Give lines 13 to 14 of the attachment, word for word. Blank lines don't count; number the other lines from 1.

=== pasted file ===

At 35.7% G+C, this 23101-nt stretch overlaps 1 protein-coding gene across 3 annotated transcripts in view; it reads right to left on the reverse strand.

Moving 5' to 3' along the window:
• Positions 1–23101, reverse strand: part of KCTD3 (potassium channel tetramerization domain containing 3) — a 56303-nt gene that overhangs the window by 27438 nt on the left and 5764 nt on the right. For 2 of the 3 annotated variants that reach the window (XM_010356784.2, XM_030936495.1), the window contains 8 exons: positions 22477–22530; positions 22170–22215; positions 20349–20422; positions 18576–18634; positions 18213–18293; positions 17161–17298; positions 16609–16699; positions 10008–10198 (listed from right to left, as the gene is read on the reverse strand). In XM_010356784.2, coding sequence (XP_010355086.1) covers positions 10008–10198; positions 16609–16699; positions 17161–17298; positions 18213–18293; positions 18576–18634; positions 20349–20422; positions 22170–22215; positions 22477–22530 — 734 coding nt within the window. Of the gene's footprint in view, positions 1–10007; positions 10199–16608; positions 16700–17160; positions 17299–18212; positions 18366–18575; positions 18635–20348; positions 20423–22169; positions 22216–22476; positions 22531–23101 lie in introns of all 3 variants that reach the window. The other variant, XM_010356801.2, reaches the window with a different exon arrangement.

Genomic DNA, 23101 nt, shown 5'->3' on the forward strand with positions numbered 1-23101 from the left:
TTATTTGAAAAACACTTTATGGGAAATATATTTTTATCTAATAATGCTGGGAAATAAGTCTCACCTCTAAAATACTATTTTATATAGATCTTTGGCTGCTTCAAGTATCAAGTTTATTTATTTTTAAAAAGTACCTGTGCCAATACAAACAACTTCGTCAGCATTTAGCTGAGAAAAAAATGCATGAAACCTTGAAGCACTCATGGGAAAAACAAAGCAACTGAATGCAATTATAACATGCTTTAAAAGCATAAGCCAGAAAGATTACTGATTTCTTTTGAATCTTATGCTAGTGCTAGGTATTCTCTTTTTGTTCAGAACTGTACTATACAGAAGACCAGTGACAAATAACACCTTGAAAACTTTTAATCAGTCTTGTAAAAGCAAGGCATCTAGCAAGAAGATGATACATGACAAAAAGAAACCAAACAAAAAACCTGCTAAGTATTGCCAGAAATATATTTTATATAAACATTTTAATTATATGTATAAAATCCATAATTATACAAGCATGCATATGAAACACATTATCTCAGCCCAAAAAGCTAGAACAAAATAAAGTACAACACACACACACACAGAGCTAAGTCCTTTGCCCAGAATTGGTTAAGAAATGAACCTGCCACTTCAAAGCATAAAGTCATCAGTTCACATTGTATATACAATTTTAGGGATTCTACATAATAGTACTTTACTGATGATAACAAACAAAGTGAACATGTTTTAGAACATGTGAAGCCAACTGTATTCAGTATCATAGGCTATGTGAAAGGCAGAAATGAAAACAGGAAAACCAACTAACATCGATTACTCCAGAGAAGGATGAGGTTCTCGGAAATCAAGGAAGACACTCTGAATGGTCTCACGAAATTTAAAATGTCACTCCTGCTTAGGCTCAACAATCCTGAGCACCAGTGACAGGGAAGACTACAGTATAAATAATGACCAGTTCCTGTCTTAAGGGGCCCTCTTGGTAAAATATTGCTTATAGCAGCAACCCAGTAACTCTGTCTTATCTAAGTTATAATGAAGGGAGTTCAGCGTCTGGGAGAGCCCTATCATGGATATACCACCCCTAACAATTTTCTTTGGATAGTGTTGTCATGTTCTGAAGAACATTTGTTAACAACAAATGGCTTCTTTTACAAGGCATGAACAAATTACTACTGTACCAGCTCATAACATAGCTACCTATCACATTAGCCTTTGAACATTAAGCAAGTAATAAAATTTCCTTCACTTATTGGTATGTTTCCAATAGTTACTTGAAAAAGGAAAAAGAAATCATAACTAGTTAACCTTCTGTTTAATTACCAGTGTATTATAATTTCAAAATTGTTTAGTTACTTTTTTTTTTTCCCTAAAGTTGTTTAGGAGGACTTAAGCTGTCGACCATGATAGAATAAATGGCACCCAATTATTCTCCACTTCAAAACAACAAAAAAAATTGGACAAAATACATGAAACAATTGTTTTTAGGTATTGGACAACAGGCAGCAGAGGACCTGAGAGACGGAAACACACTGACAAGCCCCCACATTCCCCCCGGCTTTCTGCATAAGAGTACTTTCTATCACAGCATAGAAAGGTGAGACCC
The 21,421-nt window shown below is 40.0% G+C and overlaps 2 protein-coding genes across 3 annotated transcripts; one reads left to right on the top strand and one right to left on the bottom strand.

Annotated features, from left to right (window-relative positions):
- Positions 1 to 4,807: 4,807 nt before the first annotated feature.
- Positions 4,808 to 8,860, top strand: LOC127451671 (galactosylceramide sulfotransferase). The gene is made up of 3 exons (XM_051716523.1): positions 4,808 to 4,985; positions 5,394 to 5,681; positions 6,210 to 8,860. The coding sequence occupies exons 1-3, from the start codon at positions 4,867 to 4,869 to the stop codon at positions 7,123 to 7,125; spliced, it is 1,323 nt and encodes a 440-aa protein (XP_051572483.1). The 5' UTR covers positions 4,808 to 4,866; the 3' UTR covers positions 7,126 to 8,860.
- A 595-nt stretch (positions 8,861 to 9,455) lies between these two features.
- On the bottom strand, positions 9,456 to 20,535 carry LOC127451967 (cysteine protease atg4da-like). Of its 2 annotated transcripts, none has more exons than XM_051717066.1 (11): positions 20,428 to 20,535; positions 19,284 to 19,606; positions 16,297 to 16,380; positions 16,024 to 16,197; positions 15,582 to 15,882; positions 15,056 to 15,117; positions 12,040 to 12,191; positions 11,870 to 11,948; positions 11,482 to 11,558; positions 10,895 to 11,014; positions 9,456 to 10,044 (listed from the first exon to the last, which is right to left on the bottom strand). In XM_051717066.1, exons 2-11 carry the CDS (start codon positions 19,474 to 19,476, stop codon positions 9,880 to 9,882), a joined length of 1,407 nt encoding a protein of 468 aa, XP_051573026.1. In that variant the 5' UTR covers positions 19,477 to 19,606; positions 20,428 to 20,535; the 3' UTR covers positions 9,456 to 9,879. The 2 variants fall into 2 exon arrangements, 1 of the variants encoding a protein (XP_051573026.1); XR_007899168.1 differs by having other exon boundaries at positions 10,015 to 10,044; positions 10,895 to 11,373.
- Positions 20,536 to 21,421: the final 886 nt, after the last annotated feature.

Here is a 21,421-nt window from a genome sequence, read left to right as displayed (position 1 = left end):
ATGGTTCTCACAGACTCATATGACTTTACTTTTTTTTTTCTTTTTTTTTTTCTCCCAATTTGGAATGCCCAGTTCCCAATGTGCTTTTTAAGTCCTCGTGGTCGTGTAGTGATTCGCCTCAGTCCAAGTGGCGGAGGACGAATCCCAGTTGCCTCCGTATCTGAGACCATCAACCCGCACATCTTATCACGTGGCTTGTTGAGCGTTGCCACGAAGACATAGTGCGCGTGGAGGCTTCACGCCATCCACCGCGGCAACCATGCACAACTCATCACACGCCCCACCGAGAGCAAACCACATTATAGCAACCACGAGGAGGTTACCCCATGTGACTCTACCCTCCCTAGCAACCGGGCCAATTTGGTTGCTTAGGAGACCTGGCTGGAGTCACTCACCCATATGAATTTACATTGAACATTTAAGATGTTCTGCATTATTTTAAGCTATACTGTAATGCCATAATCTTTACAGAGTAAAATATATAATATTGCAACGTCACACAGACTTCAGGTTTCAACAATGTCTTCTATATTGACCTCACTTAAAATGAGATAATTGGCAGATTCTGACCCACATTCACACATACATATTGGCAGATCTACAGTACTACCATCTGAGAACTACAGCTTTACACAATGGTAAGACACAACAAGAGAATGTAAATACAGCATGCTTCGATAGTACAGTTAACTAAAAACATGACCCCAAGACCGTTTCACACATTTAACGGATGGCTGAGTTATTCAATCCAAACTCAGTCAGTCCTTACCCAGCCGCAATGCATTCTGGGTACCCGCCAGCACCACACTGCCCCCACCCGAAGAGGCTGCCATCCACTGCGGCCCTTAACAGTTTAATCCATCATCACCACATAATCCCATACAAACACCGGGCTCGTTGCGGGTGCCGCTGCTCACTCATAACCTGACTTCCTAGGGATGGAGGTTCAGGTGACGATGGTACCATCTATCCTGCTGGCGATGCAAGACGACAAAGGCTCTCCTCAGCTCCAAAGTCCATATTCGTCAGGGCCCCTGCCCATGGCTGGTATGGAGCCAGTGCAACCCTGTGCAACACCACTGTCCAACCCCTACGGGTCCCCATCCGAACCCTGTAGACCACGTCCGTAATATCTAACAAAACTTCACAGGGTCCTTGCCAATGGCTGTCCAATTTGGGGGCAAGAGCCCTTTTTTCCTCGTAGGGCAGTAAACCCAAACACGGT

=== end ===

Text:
Here is a 21,421-nt window from a genome sequence, read left to right as displayed (position 1 = left end):
ATGGTTCTCACAGACTCATATGACTTTACTTTTTTTTTTCTTTTTTTTTTTCTCCCAATTTGGAATGCCCAGTTCCCAATGTGCTTTTTAAGTCCTCGTGGTCGTGTAGTGATTCGCCTCAGTCCAAGTGGCGGAGGACGAATCCCAGTTGCCTCCGTATCTGAGACCATCAACCCGCACATCTTATCACGTGGCTTGTTGAGCGTTGCCACGAAGACATAGTGCGCGTGGAGGCTTCACGCCATCCACCGCGGCAACCATGCACAACTCATCACACGCCCCACCGAGAGCAAACCACATTATAGCAACCACGAGGAGGTTACCCCATGTGACTCTACCCTCCCTAGCAACCGGGCCAATTTGGTTGCTTAGGAGACCTGGCTGGAGTCACTCACCCATATGAATTTACATTGAACATTTAAGATGTTCTGCATTATTTTAAGCTATACTGTAATGCCATAATCTTTACAGAGTAAAATATATAATATTGCAACGTCACACAGACTTCAGGTTTCAACAATGTCTTCTATATTGACCTCACTTAAAATGAGATAATTGGCAGATTCTGACCCACATTCACACATACATATTGGCAGATCTACAGTACTACCATCTGAGAACTACAGCTTTACACAATGGTAAGACACAACAAGAGAATGTAAATACAGCATGCTTCGATAGTACAGTTAACTAAAAACATGACCCCAAGACCGTTTCACACATTTAACGGATGGCTGAGTTATTCAATCCAAACTCAGTCAGTCCTTACCCAGCCGCAATGCATTCTGGGTACCCGCCAGCACCACACTGCCCCCACCCGAAGAGGCTGCCATCCACTGCGGCCCTTAACAGTTTAATCCATCATCACCACATAATCCCATACAAACACCGGGCTCGTTGCGGGTGCCGCTGCTCACTCATAACCTGACTTCCTAGGGATGGAGGTTCAGGTGACGATGGTACCATCTATCCTGCTGGCGATGCAAGACGACAAAGGCTCTCCTCAGCTCCAAAGTCCATATTCGTCAGGGCCCCTGCCCATGGCTGGTATGGAGCCAGTGCAACCCTGTGCAACACCACTGTCCAACCCCTACGGGTCCCCATCCGAACCCTGTAGACCACGTCCGTAATATCTAACAAAACTTCACAGGGTCCTTGCCAATGGCTGTCCAATTTGGGGGCAAGAGCCCTTTTTTCCTCGTAGGGCAGTAAACCCAAACACGGT